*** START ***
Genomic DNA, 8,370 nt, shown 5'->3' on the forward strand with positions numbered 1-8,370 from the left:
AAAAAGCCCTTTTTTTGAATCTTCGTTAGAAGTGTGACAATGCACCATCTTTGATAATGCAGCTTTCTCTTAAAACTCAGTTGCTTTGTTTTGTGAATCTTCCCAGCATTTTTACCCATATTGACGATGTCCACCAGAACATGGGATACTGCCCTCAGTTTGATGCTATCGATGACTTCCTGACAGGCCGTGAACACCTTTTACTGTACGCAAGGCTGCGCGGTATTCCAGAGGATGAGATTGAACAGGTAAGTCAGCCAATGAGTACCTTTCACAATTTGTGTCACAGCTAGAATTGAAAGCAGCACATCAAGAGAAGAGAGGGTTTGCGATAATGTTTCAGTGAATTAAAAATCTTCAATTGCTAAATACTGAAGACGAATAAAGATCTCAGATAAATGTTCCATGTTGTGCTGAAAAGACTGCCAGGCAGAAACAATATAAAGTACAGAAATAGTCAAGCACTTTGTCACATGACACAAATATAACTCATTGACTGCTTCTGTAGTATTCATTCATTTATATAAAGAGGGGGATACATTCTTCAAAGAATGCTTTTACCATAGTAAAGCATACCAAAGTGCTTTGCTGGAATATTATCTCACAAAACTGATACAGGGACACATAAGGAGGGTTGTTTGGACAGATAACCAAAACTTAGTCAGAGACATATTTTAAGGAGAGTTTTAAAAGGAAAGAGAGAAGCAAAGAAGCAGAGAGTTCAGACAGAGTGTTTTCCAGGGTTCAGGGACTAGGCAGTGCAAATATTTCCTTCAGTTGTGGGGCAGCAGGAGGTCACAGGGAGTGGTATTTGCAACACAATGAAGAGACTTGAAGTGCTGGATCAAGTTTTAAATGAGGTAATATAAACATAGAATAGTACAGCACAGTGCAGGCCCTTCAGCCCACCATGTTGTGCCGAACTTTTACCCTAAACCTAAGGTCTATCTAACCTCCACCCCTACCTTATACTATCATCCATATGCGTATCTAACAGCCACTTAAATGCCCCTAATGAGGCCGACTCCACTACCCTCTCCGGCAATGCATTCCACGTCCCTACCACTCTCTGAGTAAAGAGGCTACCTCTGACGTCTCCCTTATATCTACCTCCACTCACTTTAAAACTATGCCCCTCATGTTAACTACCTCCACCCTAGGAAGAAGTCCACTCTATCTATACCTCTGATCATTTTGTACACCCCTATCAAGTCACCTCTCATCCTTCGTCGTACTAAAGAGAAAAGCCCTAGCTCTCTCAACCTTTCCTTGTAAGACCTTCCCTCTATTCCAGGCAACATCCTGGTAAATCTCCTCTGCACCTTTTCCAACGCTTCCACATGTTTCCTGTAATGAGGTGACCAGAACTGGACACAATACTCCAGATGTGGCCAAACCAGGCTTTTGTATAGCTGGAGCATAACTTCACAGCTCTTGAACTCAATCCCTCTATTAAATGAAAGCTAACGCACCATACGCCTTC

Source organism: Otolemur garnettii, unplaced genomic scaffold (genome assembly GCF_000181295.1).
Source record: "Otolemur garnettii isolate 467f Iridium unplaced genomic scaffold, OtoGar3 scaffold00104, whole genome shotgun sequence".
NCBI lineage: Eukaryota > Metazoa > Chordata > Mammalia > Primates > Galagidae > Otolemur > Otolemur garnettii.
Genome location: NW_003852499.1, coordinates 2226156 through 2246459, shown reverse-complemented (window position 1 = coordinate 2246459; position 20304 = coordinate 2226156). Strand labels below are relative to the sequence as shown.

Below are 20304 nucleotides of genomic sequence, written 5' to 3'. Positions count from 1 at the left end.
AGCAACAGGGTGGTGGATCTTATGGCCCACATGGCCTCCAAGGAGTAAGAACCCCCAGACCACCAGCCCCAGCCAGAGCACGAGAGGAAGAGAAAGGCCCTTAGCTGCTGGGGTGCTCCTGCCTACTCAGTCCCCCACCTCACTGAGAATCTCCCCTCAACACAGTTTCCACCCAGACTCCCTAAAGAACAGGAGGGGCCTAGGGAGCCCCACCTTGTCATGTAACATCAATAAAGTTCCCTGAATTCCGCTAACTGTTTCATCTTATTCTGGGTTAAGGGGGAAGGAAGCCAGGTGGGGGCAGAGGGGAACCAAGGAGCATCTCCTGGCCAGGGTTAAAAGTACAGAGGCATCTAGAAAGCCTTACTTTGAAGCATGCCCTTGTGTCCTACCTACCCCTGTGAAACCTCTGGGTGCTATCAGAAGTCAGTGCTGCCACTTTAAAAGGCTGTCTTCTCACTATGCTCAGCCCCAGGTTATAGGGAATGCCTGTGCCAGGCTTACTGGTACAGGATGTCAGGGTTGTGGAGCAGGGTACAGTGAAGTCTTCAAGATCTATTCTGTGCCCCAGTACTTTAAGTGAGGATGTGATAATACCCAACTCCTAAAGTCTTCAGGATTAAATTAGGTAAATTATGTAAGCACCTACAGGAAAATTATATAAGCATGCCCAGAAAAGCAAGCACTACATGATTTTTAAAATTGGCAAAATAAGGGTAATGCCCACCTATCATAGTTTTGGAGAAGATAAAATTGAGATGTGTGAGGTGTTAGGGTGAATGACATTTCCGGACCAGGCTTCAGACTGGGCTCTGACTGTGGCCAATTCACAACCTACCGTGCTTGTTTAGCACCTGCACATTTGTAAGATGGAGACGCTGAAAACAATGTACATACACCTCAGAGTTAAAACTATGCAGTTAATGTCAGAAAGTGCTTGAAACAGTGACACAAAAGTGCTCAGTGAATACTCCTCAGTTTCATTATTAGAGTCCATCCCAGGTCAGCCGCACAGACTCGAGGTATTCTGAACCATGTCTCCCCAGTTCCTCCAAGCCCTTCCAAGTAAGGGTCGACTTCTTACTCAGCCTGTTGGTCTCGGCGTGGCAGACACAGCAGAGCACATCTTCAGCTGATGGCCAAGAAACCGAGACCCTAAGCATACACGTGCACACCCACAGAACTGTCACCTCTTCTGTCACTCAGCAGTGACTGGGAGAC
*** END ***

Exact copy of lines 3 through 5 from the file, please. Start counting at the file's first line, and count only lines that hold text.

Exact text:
Source organism: Otolemur garnettii, unplaced genomic scaffold (genome assembly GCF_000181295.1).
Source record: "Otolemur garnettii isolate 467f Iridium unplaced genomic scaffold, OtoGar3 scaffold00104, whole genome shotgun sequence".
NCBI lineage: Eukaryota > Metazoa > Chordata > Mammalia > Primates > Galagidae > Otolemur > Otolemur garnettii.